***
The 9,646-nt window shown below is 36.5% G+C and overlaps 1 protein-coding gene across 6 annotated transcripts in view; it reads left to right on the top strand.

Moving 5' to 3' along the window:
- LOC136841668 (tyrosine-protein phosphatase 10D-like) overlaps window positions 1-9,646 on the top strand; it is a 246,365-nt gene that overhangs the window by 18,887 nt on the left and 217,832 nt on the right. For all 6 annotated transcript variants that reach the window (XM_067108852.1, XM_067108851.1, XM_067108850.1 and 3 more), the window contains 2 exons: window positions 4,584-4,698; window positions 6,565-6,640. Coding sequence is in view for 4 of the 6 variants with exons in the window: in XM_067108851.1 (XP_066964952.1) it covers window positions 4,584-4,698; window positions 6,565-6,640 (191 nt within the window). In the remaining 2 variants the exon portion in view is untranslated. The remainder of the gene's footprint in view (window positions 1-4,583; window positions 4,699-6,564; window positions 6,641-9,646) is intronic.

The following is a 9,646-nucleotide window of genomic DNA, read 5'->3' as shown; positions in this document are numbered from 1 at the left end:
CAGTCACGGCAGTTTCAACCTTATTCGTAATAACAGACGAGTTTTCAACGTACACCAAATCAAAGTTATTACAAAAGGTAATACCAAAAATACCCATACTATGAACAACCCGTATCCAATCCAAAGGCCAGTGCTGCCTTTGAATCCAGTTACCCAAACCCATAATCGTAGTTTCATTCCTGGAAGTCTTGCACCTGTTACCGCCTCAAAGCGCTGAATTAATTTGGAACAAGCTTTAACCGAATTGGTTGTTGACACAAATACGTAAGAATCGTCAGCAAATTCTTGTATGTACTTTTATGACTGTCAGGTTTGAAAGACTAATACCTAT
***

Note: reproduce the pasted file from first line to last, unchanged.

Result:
The 9,646-nt window shown below is 36.5% G+C and overlaps 1 protein-coding gene across 6 annotated transcripts in view; it reads left to right on the top strand.

Moving 5' to 3' along the window:
- LOC136841668 (tyrosine-protein phosphatase 10D-like) overlaps window positions 1-9,646 on the top strand; it is a 246,365-nt gene that overhangs the window by 18,887 nt on the left and 217,832 nt on the right. For all 6 annotated transcript variants that reach the window (XM_067108852.1, XM_067108851.1, XM_067108850.1 and 3 more), the window contains 2 exons: window positions 4,584-4,698; window positions 6,565-6,640. Coding sequence is in view for 4 of the 6 variants with exons in the window: in XM_067108851.1 (XP_066964952.1) it covers window positions 4,584-4,698; window positions 6,565-6,640 (191 nt within the window). In the remaining 2 variants the exon portion in view is untranslated. The remainder of the gene's footprint in view (window positions 1-4,583; window positions 4,699-6,564; window positions 6,641-9,646) is intronic.

The following is a 9,646-nucleotide window of genomic DNA, read 5'->3' as shown; positions in this document are numbered from 1 at the left end:
CAGTCACGGCAGTTTCAACCTTATTCGTAATAACAGACGAGTTTTCAACGTACACCAAATCAAAGTTATTACAAAAGGTAATACCAAAAATACCCATACTATGAACAACCCGTATCCAATCCAAAGGCCAGTGCTGCCTTTGAATCCAGTTACCCAAACCCATAATCGTAGTTTCATTCCTGGAAGTCTTGCACCTGTTACCGCCTCAAAGCGCTGAATTAATTTGGAACAAGCTTTAACCGAATTGGTTGTTGACACAAATACGTAAGAATCGTCAGCAAATTCTTGTATGTACTTTTATGACTGTCAGGTTTGAAAGACTAATACCTAT